Daniel OllendorfDan Ollendorf, PhD is chief scientific officer and director of health technology assessment (HTA) methods and engagement at the Institute for Clinical and Economic Review (ICER), with responsibility for managing the organization’s internal health economics capacity and program of external collaboration with academic researchers and institutions, as well as collaboration with international HTA bodies and other stakeholders on key process and methods topics. From 2007-2018, Dr Ollendorf was chief scientific officer for ICER, where he oversaw the broader HTA process and managed relationships with multiple stakeholders and research collaborators.

From 2018-2023, Dr Ollendorf served as the director of value measurement and global health initiatives at the Center for the Evaluation of Value and Risk in Health (CEVR) at Tufts Medical Center, where he focused on value assessment methods, drug pricing policy, and building international capacity for and interest in HTA. His research accomplishments included assessments of the global HTA community’s consideration of treatment novelty and value in appraisals, examinations of the broader economic value of vaccines and other health interventions, analyses of the potential impact of international reference pricing in the US, and development of a guide for translating HTA appraisal results between high and low-middle income settings. In addition to his current role at ICER, Dr Ollendorf maintains a faculty appointment at CEVR and continues to teach in the Center’s graduate certificate program as well as participate in ongoing research. His 35-year career also includes experience in the health system, insurer, informatics, and contract-research settings.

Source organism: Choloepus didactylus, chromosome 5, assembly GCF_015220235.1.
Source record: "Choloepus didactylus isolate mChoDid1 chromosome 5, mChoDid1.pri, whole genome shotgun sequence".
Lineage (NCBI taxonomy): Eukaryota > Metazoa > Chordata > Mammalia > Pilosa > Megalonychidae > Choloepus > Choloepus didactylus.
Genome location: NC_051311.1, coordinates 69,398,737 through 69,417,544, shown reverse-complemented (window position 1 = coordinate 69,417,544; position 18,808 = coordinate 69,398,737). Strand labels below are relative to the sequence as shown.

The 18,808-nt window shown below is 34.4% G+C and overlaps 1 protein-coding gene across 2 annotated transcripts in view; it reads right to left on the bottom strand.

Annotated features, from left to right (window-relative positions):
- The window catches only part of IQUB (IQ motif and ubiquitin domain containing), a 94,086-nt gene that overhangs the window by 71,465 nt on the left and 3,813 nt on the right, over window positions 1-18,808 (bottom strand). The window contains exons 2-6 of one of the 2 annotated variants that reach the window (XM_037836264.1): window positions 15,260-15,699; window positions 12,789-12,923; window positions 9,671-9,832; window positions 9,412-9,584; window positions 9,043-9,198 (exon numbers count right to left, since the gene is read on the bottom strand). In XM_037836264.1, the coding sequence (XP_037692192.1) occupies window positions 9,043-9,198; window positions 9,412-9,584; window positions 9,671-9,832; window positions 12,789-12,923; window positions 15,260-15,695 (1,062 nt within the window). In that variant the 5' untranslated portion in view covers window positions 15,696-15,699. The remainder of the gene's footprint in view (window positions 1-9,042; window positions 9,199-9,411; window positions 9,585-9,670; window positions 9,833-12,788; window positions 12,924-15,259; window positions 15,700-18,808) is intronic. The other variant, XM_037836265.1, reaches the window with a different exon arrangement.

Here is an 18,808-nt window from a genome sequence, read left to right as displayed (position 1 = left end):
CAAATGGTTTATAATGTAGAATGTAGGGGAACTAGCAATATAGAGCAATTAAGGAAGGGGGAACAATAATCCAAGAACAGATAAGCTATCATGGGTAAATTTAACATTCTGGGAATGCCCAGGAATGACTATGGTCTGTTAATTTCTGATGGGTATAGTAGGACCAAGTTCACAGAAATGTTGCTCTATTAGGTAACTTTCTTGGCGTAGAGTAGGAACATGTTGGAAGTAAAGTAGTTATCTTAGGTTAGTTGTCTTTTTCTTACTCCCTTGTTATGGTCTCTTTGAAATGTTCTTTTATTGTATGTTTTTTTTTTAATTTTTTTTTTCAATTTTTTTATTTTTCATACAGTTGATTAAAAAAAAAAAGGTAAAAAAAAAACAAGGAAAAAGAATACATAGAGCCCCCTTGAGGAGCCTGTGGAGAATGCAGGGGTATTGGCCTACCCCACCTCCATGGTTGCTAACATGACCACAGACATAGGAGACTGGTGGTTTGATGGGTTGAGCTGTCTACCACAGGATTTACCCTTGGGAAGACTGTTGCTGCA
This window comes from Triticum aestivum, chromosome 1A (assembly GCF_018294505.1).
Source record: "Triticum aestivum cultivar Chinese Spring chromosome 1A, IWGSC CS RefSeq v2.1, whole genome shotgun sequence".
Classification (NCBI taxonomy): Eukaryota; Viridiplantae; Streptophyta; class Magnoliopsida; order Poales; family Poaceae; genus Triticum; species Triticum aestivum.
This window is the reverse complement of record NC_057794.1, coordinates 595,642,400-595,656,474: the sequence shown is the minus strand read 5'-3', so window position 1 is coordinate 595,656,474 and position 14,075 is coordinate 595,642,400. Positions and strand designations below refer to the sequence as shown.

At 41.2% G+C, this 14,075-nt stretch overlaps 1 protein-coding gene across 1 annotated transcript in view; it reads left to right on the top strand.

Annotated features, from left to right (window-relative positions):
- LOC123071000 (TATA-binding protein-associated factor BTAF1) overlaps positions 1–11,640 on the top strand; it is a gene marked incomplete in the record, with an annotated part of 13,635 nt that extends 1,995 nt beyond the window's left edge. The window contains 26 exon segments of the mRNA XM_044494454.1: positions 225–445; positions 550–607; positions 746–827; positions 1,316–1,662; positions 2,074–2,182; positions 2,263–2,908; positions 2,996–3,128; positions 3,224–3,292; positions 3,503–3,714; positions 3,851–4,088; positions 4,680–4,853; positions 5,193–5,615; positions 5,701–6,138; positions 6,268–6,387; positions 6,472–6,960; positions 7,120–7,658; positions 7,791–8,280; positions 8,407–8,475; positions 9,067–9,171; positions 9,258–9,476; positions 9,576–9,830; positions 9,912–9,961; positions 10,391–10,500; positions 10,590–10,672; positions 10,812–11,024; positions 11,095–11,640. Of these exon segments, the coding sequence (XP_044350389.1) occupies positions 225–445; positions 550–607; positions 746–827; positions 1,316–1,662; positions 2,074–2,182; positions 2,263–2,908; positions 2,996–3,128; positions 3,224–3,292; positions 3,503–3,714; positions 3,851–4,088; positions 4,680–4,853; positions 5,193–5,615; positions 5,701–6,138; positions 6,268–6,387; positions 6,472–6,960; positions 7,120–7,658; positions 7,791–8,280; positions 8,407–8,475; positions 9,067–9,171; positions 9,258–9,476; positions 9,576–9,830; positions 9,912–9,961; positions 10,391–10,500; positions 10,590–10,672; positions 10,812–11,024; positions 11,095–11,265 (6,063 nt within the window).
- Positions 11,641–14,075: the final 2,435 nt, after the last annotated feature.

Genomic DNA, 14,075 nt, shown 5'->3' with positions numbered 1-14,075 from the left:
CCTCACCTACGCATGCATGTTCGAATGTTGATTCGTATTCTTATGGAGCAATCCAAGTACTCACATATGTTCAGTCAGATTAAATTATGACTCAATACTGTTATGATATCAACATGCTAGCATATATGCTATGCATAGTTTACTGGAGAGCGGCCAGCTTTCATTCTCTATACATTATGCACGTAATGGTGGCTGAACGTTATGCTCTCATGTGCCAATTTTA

Dr Ollendorf has been an ISPOR member since the Society’s inception in 1995. He has served on ISPOR’s Medication Compliance and Persistence Special Interest Group, Working Group on Challenges of HTA in Pluralistic Health Systems, and a joint society Task Force with Health Technology Assessment International (HTAi) on deliberative processes in HTA. He has also served as faculty for ISPOR’s regional HTA training program, and is currently codeveloping a short course on HTA for ISPOR’s online training platform.

Dr Ollendorf holds a PhD in clinical epidemiology (Universiteit van Amsterdam), an MPH in epidemiology and health policy and management (Boston University) and a BA in health policy and English (University of Rochester). He serves as a nonresident Fellow in Global Health at the Center for Global Development and is the current Chair of the HTAi Global Policy Forum. Dr Ollendorf also served on the US Medicare Evidence Development and Coverage Advisory Committee (MEDCAC) from 2015-2019. He has authored over 125 articles in peer-review journals and is co-author of The Right Price: A Value-Based Prescription for Drug Costs (Oxford University Press).

ISPOR Vision Statement by Daniel Ollendorf